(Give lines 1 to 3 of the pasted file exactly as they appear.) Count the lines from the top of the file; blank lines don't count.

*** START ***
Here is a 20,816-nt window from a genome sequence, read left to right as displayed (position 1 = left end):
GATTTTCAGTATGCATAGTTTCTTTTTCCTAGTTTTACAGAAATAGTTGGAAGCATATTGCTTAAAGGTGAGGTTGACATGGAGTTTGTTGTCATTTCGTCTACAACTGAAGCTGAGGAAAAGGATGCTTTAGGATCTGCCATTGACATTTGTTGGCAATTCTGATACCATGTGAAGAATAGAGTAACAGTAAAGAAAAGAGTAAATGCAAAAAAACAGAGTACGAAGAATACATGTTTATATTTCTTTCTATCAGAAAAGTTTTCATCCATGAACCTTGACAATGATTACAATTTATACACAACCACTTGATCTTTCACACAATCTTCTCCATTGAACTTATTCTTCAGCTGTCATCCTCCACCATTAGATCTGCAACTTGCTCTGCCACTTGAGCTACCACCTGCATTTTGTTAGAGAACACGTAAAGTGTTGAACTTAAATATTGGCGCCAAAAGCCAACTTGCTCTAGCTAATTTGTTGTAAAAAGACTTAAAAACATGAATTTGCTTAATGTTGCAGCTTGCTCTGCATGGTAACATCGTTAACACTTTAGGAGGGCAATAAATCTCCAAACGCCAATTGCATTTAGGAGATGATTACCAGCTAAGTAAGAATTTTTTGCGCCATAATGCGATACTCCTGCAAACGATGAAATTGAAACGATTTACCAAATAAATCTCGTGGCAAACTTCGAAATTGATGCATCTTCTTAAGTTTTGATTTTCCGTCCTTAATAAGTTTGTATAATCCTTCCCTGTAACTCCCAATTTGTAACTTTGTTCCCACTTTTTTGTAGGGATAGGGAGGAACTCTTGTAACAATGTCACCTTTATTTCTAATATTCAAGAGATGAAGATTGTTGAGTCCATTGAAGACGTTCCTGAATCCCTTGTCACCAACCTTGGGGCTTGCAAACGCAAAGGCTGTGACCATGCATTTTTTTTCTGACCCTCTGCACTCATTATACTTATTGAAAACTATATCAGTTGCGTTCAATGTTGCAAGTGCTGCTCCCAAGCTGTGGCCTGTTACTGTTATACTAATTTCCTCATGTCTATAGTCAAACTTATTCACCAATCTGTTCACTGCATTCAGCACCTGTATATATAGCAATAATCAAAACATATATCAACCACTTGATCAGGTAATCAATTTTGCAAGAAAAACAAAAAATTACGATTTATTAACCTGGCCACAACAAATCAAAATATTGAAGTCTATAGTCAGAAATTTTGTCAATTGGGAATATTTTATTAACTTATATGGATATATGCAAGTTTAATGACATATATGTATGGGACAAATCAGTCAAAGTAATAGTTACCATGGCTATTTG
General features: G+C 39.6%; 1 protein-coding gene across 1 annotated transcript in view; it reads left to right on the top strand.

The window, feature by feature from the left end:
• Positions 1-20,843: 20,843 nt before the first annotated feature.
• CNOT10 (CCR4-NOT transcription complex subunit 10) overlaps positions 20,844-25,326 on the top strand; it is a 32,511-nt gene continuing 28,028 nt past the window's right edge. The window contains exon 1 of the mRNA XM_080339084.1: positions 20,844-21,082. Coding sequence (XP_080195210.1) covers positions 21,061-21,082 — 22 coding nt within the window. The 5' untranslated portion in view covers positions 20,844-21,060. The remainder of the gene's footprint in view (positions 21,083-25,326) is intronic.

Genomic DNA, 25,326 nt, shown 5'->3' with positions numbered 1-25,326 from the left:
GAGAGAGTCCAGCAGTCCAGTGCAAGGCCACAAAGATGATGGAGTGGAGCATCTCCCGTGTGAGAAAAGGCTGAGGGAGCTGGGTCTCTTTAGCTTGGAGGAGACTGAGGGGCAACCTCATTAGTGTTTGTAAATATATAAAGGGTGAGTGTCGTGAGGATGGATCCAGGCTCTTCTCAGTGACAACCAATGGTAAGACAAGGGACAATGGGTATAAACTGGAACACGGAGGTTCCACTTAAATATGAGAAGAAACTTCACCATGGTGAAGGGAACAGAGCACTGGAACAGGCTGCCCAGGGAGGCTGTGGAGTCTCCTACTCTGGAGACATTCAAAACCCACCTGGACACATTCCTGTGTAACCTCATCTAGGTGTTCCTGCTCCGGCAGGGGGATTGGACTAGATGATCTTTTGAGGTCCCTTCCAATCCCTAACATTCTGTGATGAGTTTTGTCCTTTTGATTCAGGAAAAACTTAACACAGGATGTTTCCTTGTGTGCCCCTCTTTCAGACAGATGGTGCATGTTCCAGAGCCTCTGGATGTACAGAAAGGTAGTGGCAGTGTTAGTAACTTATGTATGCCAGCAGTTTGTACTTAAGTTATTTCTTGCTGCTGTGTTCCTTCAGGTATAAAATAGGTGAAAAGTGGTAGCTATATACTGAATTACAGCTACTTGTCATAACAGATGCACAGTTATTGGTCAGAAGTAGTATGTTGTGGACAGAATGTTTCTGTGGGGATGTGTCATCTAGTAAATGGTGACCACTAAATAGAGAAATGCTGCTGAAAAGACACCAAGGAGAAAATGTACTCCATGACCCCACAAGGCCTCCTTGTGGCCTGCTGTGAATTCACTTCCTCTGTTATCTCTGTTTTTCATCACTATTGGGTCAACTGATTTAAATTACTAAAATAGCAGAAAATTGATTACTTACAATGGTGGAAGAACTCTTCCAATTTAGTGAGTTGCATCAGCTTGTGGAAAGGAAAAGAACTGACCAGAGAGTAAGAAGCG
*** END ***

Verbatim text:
Here is a 20,816-nt window from a genome sequence, read left to right as displayed (position 1 = left end):
GATTTTCAGTATGCATAGTTTCTTTTTCCTAGTTTTACAGAAATAGTTGGAAGCATATTGCTTAAAGGTGAGGTTGACATGGAGTTTGTTGTCATTTCGTCTACAACTGAAGCTGAGGAAAAGGATGCTTTAGGATCTGCCATTGACATTTGTTGGCAATTCTGATACCATGTGAAGAATAGAGTAACAGTAAAGAAAAGAGTAAATGCAAAAAAACAGAGTACGAAGAATACATGTTTATATTTCTTTCTATCAGAAAAGTTTTCATCCATGAACCTTGACAATGATTACAATTTATACACAACCACTTGATCTTTCACACAATCTTCTCCATTGAACTTATTCTTCAGCTGTCATCCTCCACCATTAGATCTGCAACTTGCTCTGCCACTTGAGCTACCACCTGCATTTTGTTAGAGAACACGTAAAGTGTTGAACTTAAATATTGGCGCCAAAAGCCAACTTGCTCTAGCTAATTTGTTGTAAAAAGACTTAAAAACATGAATTTGCTTAATGTTGCAGCTTGCTCTGCATGGTAACATCGTTAACACTTTAGGAGGGCAATAAATCTCCAAACGCCAATTGCATTTAGGAGATGATTACCAGCTAAGTAAGAATTTTTTGCGCCATAATGCGATACTCCTGCAAACGATGAAATTGAAACGATTTACCAAATAAATCTCGTGGCAAACTTCGAAATTGATGCATCTTCTTAAGTTTTGATTTTCCGTCCTTAATAAGTTTGTATAATCCTTCCCTGTAACTCCCAATTTGTAACTTTGTTCCCACTTTTTTGTAGGGATAGGGAGGAACTCTTGTAACAATGTCACCTTTATTTCTAATATTCAAGAGATGAAGATTGTTGAGTCCATTGAAGACGTTCCTGAATCCCTTGTCACCAACCTTGGGGCTTGCAAACGCAAAGGCTGTGACCATGCATTTTTTTTCTGACCCTCTGCACTCATTATACTTATTGAAAACTATATCAGTTGCGTTCAATGTTGCAAGTGCTGCTCCCAAGCTGTGGCCTGTTACTGTTATACTAATTTCCTCATGTCTATAGTCAAACTTATTCACCAATCTGTTCACTGCATTCAGCACCTGTATATATAGCAATAATCAAAACATATATCAACCACTTGATCAGGTAATCAATTTTGCAAGAAAAACAAAAAATTACGATTTATTAACCTGGCCACAACAAATCAAAATATTGAAGTCTATAGTCAGAAATTTTGTCAATTGGGAATATTTTATTAACTTATATGGATATATGCAAGTTTAATGACATATATGTATGGGACAAATCAGTCAAAGTAATAGTTACCATGGCTATTTG
General features: G+C 39.6%; 1 protein-coding gene across 1 annotated transcript in view; it reads left to right on the top strand.